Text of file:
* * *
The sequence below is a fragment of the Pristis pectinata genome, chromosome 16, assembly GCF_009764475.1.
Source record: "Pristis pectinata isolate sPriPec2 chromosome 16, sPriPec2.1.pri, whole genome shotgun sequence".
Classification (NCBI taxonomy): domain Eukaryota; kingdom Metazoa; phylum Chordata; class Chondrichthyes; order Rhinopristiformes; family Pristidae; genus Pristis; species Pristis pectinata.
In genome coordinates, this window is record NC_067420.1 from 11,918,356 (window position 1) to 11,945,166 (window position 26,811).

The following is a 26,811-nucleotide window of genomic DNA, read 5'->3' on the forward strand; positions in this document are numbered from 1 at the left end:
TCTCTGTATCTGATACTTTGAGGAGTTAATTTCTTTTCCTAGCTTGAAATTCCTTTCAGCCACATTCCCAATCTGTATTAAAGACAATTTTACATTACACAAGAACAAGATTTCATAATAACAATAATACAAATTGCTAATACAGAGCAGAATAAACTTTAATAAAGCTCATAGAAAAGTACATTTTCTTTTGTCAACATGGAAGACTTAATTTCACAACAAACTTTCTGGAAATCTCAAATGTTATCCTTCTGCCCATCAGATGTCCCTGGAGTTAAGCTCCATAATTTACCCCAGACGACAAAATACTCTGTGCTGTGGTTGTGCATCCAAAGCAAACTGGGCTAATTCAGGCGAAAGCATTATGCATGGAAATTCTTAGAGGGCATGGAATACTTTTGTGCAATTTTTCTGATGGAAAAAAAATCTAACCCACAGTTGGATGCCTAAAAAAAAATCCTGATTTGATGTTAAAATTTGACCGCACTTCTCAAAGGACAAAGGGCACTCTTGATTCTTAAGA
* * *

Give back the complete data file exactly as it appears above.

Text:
The sequence below is a fragment of the Pristis pectinata genome, chromosome 16, assembly GCF_009764475.1.
Source record: "Pristis pectinata isolate sPriPec2 chromosome 16, sPriPec2.1.pri, whole genome shotgun sequence".
Classification (NCBI taxonomy): domain Eukaryota; kingdom Metazoa; phylum Chordata; class Chondrichthyes; order Rhinopristiformes; family Pristidae; genus Pristis; species Pristis pectinata.
In genome coordinates, this window is record NC_067420.1 from 11,918,356 (window position 1) to 11,945,166 (window position 26,811).

The following is a 26,811-nucleotide window of genomic DNA, read 5'->3' on the forward strand; positions in this document are numbered from 1 at the left end:
TCTCTGTATCTGATACTTTGAGGAGTTAATTTCTTTTCCTAGCTTGAAATTCCTTTCAGCCACATTCCCAATCTGTATTAAAGACAATTTTACATTACACAAGAACAAGATTTCATAATAACAATAATACAAATTGCTAATACAGAGCAGAATAAACTTTAATAAAGCTCATAGAAAAGTACATTTTCTTTTGTCAACATGGAAGACTTAATTTCACAACAAACTTTCTGGAAATCTCAAATGTTATCCTTCTGCCCATCAGATGTCCCTGGAGTTAAGCTCCATAATTTACCCCAGACGACAAAATACTCTGTGCTGTGGTTGTGCATCCAAAGCAAACTGGGCTAATTCAGGCGAAAGCATTATGCATGGAAATTCTTAGAGGGCATGGAATACTTTTGTGCAATTTTTCTGATGGAAAAAAAATCTAACCCACAGTTGGATGCCTAAAAAAAAATCCTGATTTGATGTTAAAATTTGACCGCACTTCTCAAAGGACAAAGGGCACTCTTGATTCTTAAGA